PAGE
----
Skip to Main Content

#Fullycharged Leadership: A CUI Symposium Recap

February 03, 2020 - 2 minute read

People walking outside CU Center

Saturdays are meant for catching up on laundry, doing yard work, or taking a leisurely afternoon walk, but not for getting up at the crack of dawn to get ready for a four-hour presentation UNLESS Julie Adams is the keynote speaker. Such was the good fortune last Saturday for the MAED Administrative students and guests.

Julie Adams bedazzled all present with her wit, insights, rock-solid and practical suggestions for personal and professional growth. Without being didactic or too erudite, Julie gave clear, concise and insightful examples using her knowledge of neuroscience to explain when stress is decreased in the young brain it functions better to increase success. Also by giving teenagers choices; why if scenarios; cause and effect examples; and helping them identify their emotions you are providing them with a gift to better deal with life’s unexpected bumps and bruises. Most kids want to be successful, and with skills and strategies that are grown through perseverance, hard work and having lower levels of cortisol, they can be efficacious because success is not by chance it is by design. Three take-aways that resonated with me the most and have given me cause to ponder deeper are the following comments.

    • Maslow before Bloom! In so many classes I was taught and taught my students the tenets of both Maslow’s fully functioning person and Bloom’s taxonomy theory were mainstay concepts, but never did I place them in any connected social-emotional order, they were just separate hypotheses to be learned. Oh, give me the chance to redo what I didn’t think to do earlier!
    • Everyone has a list of ‘X’ numbered concepts to follow, however, Julie’s 5 C’s rang a bell with me because of their commonality and connectedness. The Five C’s of Competence, Confidence, Critical Thinking, Creativity, and Compassion are so universal in being a solid foundation for making one more capable and competitive in whatever one does.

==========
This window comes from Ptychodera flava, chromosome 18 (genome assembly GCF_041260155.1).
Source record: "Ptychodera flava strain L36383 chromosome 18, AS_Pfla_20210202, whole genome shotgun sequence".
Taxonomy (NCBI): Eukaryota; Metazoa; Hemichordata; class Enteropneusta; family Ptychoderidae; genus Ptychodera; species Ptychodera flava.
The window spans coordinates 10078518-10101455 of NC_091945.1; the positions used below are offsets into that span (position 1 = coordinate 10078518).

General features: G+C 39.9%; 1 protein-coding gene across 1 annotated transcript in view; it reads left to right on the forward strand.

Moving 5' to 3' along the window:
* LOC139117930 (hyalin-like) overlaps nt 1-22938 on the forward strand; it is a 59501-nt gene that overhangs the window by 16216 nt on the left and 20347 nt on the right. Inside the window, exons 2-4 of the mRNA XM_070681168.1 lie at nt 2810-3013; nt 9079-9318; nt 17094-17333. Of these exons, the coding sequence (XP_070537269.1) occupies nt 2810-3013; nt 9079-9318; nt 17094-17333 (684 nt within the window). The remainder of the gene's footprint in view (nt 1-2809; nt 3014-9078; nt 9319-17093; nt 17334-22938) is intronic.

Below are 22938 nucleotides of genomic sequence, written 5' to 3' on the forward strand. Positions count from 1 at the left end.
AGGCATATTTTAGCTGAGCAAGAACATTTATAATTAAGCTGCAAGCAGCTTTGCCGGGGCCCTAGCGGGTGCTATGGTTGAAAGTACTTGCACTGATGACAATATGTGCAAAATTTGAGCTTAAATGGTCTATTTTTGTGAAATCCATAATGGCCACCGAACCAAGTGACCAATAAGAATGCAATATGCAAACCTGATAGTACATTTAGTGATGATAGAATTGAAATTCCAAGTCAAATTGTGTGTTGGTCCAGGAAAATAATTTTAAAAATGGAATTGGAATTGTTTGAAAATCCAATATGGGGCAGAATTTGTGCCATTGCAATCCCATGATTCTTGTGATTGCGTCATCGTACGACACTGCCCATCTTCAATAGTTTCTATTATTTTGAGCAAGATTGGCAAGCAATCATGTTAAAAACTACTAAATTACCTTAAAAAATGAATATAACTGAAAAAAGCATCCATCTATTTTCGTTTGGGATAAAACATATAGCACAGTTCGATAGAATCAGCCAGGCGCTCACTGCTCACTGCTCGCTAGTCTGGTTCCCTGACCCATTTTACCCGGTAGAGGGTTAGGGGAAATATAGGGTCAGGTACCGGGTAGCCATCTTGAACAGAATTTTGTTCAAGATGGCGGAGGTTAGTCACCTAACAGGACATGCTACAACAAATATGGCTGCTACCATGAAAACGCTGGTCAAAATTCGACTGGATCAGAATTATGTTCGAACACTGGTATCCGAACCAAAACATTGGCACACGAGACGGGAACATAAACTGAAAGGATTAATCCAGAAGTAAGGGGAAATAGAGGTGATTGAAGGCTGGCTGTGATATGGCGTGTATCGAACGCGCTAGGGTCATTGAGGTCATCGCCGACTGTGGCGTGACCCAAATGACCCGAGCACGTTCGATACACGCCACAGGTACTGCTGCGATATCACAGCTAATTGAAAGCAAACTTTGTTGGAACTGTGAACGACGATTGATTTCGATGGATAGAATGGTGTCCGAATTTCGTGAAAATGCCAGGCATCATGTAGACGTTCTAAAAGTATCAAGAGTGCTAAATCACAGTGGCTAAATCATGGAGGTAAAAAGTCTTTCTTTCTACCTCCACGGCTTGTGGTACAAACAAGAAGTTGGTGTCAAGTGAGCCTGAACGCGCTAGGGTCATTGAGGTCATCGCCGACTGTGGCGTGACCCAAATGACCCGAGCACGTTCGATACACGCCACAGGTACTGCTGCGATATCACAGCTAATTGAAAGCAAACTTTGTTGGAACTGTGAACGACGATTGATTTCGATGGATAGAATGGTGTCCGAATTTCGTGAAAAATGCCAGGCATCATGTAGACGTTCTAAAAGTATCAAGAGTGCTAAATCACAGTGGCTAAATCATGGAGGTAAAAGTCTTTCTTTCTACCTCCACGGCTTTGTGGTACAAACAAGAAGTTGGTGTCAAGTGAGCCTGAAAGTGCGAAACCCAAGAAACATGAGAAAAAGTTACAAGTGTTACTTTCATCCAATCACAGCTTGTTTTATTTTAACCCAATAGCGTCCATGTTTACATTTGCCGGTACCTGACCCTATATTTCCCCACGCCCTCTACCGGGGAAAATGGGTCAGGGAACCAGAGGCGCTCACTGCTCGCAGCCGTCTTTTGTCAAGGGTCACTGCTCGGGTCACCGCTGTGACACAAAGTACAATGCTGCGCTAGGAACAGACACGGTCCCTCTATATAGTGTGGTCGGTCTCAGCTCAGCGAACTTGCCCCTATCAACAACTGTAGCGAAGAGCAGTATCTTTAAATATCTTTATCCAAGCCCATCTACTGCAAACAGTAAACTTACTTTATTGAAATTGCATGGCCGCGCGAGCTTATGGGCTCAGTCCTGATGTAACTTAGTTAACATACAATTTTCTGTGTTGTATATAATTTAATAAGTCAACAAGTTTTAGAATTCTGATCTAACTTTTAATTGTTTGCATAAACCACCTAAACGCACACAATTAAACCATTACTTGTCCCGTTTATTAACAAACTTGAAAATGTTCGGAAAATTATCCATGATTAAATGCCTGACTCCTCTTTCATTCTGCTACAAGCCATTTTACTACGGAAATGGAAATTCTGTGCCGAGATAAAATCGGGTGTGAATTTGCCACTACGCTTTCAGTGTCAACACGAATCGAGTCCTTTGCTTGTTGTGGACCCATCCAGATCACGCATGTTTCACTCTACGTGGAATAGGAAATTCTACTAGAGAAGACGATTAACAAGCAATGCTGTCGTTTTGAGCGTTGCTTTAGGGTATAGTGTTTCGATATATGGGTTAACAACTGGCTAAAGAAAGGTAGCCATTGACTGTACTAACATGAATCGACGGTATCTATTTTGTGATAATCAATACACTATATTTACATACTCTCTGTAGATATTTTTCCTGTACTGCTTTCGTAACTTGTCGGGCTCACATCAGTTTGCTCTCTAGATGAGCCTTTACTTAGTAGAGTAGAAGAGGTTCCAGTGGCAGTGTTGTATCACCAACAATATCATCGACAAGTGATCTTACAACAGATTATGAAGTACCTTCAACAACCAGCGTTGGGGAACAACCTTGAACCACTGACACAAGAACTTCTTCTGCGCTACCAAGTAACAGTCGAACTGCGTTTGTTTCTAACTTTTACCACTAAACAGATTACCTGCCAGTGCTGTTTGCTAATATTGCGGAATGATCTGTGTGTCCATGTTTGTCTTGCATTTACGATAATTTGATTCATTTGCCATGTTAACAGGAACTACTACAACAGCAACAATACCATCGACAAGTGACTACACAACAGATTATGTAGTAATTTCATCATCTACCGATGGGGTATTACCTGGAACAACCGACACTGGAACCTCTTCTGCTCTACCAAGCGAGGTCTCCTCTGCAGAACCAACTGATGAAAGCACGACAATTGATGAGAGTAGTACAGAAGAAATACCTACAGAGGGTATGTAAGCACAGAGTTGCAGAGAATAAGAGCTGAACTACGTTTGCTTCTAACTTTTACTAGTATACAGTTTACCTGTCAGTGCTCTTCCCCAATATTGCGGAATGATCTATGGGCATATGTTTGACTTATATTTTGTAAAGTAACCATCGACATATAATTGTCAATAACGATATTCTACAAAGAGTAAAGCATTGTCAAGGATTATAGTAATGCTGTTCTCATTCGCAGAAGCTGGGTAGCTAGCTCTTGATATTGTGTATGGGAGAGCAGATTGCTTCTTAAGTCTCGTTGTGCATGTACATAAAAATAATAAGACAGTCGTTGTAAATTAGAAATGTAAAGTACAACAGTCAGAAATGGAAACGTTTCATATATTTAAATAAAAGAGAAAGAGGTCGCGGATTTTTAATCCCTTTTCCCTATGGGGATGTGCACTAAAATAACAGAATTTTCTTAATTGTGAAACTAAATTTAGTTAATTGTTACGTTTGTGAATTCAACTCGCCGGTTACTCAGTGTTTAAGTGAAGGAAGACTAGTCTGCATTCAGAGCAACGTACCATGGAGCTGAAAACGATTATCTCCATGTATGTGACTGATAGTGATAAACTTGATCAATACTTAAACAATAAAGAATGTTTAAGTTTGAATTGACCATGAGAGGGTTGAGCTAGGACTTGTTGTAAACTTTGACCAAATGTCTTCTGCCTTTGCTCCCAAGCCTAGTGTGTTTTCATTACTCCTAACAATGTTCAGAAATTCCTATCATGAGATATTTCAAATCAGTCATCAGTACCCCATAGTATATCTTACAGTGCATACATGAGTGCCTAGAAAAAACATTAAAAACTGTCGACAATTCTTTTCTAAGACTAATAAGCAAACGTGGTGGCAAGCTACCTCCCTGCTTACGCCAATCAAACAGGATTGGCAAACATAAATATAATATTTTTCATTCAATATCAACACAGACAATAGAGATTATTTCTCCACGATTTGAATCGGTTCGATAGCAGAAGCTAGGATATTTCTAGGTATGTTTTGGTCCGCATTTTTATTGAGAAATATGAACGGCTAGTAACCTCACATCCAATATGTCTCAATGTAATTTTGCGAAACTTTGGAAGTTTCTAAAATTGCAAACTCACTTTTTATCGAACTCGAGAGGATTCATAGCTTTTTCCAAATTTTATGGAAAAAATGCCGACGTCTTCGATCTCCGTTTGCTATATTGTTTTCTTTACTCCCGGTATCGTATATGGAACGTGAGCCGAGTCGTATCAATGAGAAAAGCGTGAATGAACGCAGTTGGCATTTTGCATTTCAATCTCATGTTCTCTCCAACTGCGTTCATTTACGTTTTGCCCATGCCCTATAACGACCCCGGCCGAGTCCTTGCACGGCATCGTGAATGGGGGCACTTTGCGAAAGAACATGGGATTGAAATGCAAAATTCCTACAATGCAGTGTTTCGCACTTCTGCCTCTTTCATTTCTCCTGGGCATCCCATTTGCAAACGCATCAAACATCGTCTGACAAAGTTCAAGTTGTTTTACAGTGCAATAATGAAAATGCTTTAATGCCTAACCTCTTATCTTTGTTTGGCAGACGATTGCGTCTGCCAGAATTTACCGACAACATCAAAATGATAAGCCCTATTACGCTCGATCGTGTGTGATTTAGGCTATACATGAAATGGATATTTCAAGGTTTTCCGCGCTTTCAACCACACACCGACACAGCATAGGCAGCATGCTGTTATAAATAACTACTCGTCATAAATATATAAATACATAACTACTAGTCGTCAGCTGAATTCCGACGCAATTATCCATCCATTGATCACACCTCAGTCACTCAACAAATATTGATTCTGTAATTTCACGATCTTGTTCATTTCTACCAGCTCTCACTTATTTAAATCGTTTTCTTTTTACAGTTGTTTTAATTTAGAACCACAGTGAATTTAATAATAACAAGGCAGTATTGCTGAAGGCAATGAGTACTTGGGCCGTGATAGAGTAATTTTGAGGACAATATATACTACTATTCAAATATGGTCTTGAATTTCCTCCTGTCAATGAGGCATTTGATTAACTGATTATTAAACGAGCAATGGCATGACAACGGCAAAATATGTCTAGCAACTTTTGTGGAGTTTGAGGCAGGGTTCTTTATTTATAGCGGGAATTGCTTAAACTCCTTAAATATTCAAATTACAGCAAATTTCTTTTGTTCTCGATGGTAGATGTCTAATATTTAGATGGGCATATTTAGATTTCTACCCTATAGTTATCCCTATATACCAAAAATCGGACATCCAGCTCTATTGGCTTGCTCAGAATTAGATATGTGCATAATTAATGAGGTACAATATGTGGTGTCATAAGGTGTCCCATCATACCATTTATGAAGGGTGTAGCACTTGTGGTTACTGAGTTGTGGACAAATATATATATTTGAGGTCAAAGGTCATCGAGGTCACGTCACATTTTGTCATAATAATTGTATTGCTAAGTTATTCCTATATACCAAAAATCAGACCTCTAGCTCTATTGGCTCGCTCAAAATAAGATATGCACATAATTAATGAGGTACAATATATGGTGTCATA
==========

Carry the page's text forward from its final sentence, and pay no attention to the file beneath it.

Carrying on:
• What further stood out in Julie’s presentation was her vision of how the bigger picture of education is so interlocked with other professions that each can be synthesized into understandable nuggets that are practical and transferable. Take for example her Fully Charged S.E.E.D.S. for Success. It matters not what you do or what you want to achieve we all need to be committed to a lifestyle that is based on wellness and restoring mental health. Julie’s tips are Sleep: Eat: Exercise: Drink (water): and Socialize. Not that any of these needs are uncommon, but they are succinctly stated and spot-on for future reference.

In closing, no presenter can talk for 4-hours and not have the audience yawning and shuffling in their seats unless she is engaging, entertaining and informative. Due to her down to earth style, humanistic anecdotes, and personal perspective that encapsulated life lessons and real-world situations, Julie kept her audience mesmerized from the get-go. Her uncanny ability to keep things real made her audience comfortable with her message allowing them to gain more than another ‘trick of the trade’ to implement, she gave them reasons to be difference makers.

Back to top